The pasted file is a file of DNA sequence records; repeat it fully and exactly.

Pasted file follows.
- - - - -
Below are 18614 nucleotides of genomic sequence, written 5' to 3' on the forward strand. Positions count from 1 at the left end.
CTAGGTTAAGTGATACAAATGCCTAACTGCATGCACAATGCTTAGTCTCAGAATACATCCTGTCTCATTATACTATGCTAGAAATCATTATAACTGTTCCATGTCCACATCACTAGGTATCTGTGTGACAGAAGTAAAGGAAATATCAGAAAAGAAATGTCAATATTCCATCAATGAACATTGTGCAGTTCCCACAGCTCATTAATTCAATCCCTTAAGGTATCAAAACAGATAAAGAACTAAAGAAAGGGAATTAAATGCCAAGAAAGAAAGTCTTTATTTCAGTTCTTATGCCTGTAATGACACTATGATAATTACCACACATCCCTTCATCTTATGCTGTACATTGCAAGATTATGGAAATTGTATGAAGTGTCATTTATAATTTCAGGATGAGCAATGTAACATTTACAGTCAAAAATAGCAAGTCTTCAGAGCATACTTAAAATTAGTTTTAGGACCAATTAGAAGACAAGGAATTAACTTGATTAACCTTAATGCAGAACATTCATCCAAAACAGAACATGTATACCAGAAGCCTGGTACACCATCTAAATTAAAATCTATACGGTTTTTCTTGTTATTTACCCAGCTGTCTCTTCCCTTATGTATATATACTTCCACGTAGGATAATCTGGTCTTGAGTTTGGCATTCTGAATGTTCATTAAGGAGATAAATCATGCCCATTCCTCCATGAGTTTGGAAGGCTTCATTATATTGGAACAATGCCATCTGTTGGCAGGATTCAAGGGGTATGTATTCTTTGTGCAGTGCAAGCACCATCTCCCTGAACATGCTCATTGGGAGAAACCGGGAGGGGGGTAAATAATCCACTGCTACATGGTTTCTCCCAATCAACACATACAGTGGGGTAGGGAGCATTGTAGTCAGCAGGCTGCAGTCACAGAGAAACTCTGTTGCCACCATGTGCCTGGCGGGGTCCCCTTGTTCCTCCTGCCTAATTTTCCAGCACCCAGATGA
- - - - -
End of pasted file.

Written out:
Below are 18614 nucleotides of genomic sequence, written 5' to 3' on the forward strand. Positions count from 1 at the left end.
CTAGGTTAAGTGATACAAATGCCTAACTGCATGCACAATGCTTAGTCTCAGAATACATCCTGTCTCATTATACTATGCTAGAAATCATTATAACTGTTCCATGTCCACATCACTAGGTATCTGTGTGACAGAAGTAAAGGAAATATCAGAAAAGAAATGTCAATATTCCATCAATGAACATTGTGCAGTTCCCACAGCTCATTAATTCAATCCCTTAAGGTATCAAAACAGATAAAGAACTAAAGAAAGGGAATTAAATGCCAAGAAAGAAAGTCTTTATTTCAGTTCTTATGCCTGTAATGACACTATGATAATTACCACACATCCCTTCATCTTATGCTGTACATTGCAAGATTATGGAAATTGTATGAAGTGTCATTTATAATTTCAGGATGAGCAATGTAACATTTACAGTCAAAAATAGCAAGTCTTCAGAGCATACTTAAAATTAGTTTTAGGACCAATTAGAAGACAAGGAATTAACTTGATTAACCTTAATGCAGAACATTCATCCAAAACAGAACATGTATACCAGAAGCCTGGTACACCATCTAAATTAAAATCTATACGGTTTTTCTTGTTATTTACCCAGCTGTCTCTTCCCTTATGTATATATACTTCCACGTAGGATAATCTGGTCTTGAGTTTGGCATTCTGAATGTTCATTAAGGAGATAAATCATGCCCATTCCTCCATGAGTTTGGAAGGCTTCATTATATTGGAACAATGCCATCTGTTGGCAGGATTCAAGGGGTATGTATTCTTTGTGCAGTGCAAGCACCATCTCCCTGAACATGCTCATTGGGAGAAACCGGGAGGGGGGTAAATAATCCACTGCTACATGGTTTCTCCCAATCAACACATACAGTGGGGTAGGGAGCATTGTAGTCAGCAGGCTGCAGTCACAGAGAAACTCTGTTGCCACCATGTGCCTGGCGGGGTCCCCTTGTTCCTCCTGCCTAATTTTCCAGCACCCAGATGA